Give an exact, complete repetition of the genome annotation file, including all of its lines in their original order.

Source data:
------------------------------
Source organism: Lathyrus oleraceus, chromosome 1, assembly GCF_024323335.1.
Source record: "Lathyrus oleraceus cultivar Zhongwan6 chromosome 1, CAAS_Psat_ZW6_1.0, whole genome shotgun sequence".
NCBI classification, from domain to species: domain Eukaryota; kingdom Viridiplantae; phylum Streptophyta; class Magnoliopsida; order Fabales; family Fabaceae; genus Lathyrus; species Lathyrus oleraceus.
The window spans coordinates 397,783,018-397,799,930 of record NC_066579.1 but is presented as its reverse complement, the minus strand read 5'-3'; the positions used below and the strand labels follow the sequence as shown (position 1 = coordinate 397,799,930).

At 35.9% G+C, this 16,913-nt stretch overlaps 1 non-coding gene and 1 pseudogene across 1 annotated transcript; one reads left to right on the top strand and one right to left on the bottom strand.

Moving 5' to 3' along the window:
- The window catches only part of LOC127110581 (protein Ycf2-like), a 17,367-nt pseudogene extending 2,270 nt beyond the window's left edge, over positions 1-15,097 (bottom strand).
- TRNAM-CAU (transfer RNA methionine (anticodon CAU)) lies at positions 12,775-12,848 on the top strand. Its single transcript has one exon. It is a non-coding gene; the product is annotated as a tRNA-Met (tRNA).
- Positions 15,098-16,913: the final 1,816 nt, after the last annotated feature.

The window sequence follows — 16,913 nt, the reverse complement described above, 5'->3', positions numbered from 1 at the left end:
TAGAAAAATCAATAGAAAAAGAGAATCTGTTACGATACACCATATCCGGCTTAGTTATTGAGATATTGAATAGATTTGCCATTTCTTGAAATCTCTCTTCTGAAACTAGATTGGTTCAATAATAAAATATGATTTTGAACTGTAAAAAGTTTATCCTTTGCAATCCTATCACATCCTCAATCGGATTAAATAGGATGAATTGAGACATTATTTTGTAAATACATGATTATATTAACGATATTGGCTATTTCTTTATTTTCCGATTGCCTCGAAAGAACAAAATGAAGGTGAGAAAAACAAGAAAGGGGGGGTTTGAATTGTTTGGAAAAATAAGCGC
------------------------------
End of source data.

Source organism: Lathyrus oleraceus, chromosome 1, assembly GCF_024323335.1.
Source record: "Lathyrus oleraceus cultivar Zhongwan6 chromosome 1, CAAS_Psat_ZW6_1.0, whole genome shotgun sequence".
NCBI classification, from domain to species: domain Eukaryota; kingdom Viridiplantae; phylum Streptophyta; class Magnoliopsida; order Fabales; family Fabaceae; genus Lathyrus; species Lathyrus oleraceus.
The window spans coordinates 397,783,018-397,799,930 of record NC_066579.1 but is presented as its reverse complement, the minus strand read 5'-3'; the positions used below and the strand labels follow the sequence as shown (position 1 = coordinate 397,799,930).

At 35.9% G+C, this 16,913-nt stretch overlaps 1 non-coding gene and 1 pseudogene across 1 annotated transcript; one reads left to right on the top strand and one right to left on the bottom strand.

Moving 5' to 3' along the window:
- The window catches only part of LOC127110581 (protein Ycf2-like), a 17,367-nt pseudogene extending 2,270 nt beyond the window's left edge, over positions 1-15,097 (bottom strand).
- TRNAM-CAU (transfer RNA methionine (anticodon CAU)) lies at positions 12,775-12,848 on the top strand. Its single transcript has one exon. It is a non-coding gene; the product is annotated as a tRNA-Met (tRNA).
- Positions 15,098-16,913: the final 1,816 nt, after the last annotated feature.

The window sequence follows — 16,913 nt, the reverse complement described above, 5'->3', positions numbered from 1 at the left end:
TAGAAAAATCAATAGAAAAAGAGAATCTGTTACGATACACCATATCCGGCTTAGTTATTGAGATATTGAATAGATTTGCCATTTCTTGAAATCTCTCTTCTGAAACTAGATTGGTTCAATAATAAAATATGATTTTGAACTGTAAAAAGTTTATCCTTTGCAATCCTATCACATCCTCAATCGGATTAAATAGGATGAATTGAGACATTATTTTGTAAATACATGATTATATTAACGATATTGGCTATTTCTTTATTTTCCGATTGCCTCGAAAGAACAAAATGAAGGTGAGAAAAACAAGAAAGGGGGGGTTTGAATTGTTTGGAAAAATAAGCGC